But the reason they're doing that is what I'm talking about. Apple works to make simple hardware and easy to use software because they believe that provides the best user experience and gives them a competitive advantage. Google does that because it removes barriers between the user and Google's servers. So they can get more info about you. To sell.

Maybe I'm just old fashioned, but the motivation matters to me. I think it has long term results in terms of how the hardware and software actually work. I would prefer to give my business to the company that is invested in making the best possible experience for me in order to gain competitive advantage, not the company that is interested in getting the most information possible out of me, and for whom making good software is simply a means to that end. Because I can't be sure about what "good" ultimately means, to Google. I know exactly what it means to Apple.

Quote:
There is no way to tell if Google plans will succeed. There is just too much uncharted territory with what they are doing* CHROME OS IS NOT THIN CLIENT but the premise is sound.

For its intended purpose, sure.
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post #348 of 372
@ Addabox,

I don't disagree with any one point so there is no point in me quoting your reply. Although I do think I'm looking at this lightweight OS much differently than most others on this site. To me this feels very circa 2009 when I was getting demure for saying that an Apple tablet wouldn't work with Mac OS.

I guess I have years vested in this concept. Not in Chrome OS, but the idea that a lightweight OS that is designed to access the web brilliantly and will work on inexpensive PCs and appliances the world round would finally rise to take a chunk of Windows marketshare. Around here it's oft believed that Mac OS will ruse up and crush Windows, but that means Apple has to license their OS or that Apple has to outsell in units every other Windows-based PC vendor. That's unrealistic.

Note that Chrome OS can be compiled for ARM or Atom and their apps will run the same on each. Note the AppleTV is only $99. Now imagine all those impoverished countries and people in the world that would love to have some basic connection to the inherent and world at large in the privacy of gher home thy we were okay with dial up and layer slow DSL/Cable years ago. That $99 box coupled with a cheap CRT is more affordable than anything else that run as fast with Windows. Stepping stones. Millions of stepping stones that don't affect MS' short term bottom line but eat away at the bottom end of their market share.
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post #349 of 372
Quote:
Originally Posted by solipsism View Post

@ Addabox,

I don't disagree with any one point so there is no point in me quoting your reply. Although I do think I'm looking at this lightweight OS much differently than most others on this site. To me this feels very circa 2009 when I was getting demure for saying that an Apple tablet wouldn't work with Mac OS.

I guess I have years vested in this concept. Not in Chrome OS, but the idea that a lightweight OS that is designed to access the web brilliantly and will work on inexpensive PCs and appliances the world round would finally rise to take a chunk of Windows marketshare. Around here it's oft believed that Mac OS will ruse up and crush Windows, but that means Apple has to license their OS or that Apple has to outsell in units every other Windows-based PC vendor. That's unrealistic.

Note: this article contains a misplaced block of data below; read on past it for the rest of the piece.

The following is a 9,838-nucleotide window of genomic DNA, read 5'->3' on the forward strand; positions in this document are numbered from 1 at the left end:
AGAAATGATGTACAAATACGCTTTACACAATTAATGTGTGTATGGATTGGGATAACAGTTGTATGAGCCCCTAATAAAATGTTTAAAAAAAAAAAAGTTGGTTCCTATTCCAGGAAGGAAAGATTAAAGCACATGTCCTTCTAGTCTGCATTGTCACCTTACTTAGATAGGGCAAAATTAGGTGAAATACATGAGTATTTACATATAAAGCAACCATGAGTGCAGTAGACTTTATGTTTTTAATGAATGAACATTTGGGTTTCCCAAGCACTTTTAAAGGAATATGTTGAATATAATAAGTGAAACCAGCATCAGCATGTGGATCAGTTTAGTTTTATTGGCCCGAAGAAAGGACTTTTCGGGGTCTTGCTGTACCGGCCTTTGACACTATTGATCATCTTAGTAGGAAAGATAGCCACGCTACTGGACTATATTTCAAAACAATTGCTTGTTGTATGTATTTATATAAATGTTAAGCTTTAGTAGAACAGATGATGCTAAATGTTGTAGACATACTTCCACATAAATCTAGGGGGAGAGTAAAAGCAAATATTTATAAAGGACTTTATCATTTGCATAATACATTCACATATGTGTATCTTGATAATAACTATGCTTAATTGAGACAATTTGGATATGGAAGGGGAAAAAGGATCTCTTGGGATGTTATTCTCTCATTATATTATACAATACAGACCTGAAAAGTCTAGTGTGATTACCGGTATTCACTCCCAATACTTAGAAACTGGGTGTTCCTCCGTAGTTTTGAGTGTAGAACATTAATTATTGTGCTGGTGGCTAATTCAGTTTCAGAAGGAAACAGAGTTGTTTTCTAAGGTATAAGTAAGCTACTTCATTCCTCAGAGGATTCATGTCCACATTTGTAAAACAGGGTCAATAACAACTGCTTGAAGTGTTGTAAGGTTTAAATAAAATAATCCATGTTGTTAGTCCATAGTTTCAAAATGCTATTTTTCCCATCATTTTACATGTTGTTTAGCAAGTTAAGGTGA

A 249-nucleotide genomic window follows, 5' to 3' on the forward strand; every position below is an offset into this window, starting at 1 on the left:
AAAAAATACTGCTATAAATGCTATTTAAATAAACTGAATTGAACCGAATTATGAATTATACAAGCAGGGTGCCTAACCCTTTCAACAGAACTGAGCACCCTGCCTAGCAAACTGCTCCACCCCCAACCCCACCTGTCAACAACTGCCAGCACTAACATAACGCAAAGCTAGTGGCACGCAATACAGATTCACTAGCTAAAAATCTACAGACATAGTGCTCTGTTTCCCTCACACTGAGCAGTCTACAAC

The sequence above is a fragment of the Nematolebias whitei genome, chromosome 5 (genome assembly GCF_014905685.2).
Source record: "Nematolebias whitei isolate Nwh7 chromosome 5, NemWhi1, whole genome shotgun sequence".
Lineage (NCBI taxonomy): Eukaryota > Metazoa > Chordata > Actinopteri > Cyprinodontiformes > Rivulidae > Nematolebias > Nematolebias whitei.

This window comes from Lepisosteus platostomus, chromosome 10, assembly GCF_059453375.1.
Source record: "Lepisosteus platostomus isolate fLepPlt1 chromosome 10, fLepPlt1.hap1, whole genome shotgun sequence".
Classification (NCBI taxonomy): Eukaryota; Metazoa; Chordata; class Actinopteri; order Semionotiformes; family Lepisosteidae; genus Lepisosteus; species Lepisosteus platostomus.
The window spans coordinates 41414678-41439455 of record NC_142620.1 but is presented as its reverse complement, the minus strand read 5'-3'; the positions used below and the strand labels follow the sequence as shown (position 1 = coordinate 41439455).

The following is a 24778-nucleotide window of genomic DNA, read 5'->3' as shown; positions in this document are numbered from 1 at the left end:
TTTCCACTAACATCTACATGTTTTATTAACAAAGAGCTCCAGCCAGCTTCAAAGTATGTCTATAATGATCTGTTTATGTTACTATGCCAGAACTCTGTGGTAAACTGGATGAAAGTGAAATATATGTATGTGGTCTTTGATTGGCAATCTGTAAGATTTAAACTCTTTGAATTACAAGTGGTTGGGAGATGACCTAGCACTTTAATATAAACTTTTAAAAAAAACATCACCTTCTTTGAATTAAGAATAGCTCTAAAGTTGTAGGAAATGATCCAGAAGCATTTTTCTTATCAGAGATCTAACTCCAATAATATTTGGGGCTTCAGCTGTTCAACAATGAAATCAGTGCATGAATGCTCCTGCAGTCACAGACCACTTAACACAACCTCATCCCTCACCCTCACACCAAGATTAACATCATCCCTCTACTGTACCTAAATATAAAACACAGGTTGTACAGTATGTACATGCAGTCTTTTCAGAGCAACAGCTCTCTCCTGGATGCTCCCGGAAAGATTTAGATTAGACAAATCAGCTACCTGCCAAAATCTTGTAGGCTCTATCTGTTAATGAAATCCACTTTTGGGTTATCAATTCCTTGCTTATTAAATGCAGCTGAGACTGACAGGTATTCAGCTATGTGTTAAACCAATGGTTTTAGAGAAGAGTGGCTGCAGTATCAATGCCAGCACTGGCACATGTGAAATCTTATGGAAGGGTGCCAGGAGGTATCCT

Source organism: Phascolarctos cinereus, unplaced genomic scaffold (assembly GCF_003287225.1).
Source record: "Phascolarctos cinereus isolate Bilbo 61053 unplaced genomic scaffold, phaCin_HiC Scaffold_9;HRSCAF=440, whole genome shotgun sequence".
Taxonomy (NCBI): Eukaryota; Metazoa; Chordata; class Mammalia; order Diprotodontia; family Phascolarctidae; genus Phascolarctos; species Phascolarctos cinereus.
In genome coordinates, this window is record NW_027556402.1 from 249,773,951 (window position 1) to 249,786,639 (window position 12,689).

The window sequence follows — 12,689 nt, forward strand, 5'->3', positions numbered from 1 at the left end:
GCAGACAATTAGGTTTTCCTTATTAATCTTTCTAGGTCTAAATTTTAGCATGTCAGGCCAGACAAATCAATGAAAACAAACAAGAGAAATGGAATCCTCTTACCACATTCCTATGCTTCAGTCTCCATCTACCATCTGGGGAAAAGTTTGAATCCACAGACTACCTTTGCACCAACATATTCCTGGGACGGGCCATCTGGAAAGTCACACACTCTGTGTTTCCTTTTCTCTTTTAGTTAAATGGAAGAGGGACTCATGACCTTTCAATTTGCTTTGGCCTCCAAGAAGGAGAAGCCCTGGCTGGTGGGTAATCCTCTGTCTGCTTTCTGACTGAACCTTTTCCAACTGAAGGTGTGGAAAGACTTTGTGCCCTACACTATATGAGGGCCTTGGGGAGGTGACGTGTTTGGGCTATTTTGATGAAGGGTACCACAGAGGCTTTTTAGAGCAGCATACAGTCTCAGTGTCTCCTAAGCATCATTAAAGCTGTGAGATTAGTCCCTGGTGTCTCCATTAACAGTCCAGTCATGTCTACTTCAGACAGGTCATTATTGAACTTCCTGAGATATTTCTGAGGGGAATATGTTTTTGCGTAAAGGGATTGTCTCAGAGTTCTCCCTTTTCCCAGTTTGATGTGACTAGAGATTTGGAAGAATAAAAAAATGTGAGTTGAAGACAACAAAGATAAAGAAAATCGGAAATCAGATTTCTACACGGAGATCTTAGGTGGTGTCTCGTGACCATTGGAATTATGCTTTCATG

Note that Chrome OS can be compiled for ARM or Atom and their apps will run the same on each. Note the AppleTV is only $99. Now imagine all those impoverished countries and people in the world that would love to have some basic connection to the inherent and world at large in the privacy of gher home thy we were okay with dial up and layer slow DSL/Cable years ago. That $99 box coupled with a cheap CRT is more affordable than anything else that run as fast with Windows. Stepping stones. Millions of stepping stones that don't affect MS' short term bottom line but eat away at the bottom end of their market share.


Nothing wrong with what you say.

Though, idealistically why do you need the web. The lightweight OS and apps can run on the same $99 box.

Take that $99 box and activate the USB port add iWork apps $30 and less than 200 MB SDD space and you've got a standalone powerhouse that can read and process Office files.

You can do the internet thing at your option.
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post #350 of 372
Quote:
Originally Posted by solipsism View Post

Implying that all parts of HTML5 is unreliable because parts are still being worked on is pushing into that area.

The point of that comment was that the standard is slow moving and about to enter a period of even slower evolution as they try to get the spec ready for recommendation in 2014.

This is a key aspect for the success of ChromeOS and Google will either stick with the spec and not be able to tailor caching to its specific needs or introduce non-compliant extensions to their version app caching and catch heat for it and not be assured that those extension end up in the next iteration of the spec.

The other point is that by adopting HTML5 over gears is that they cost themselves a good year in terms of evolving their offline capabilities. Wherever they are in June 2011 they probably could have reached sometime in 2010. This isn't too critical as long as caching works better than it did with gears.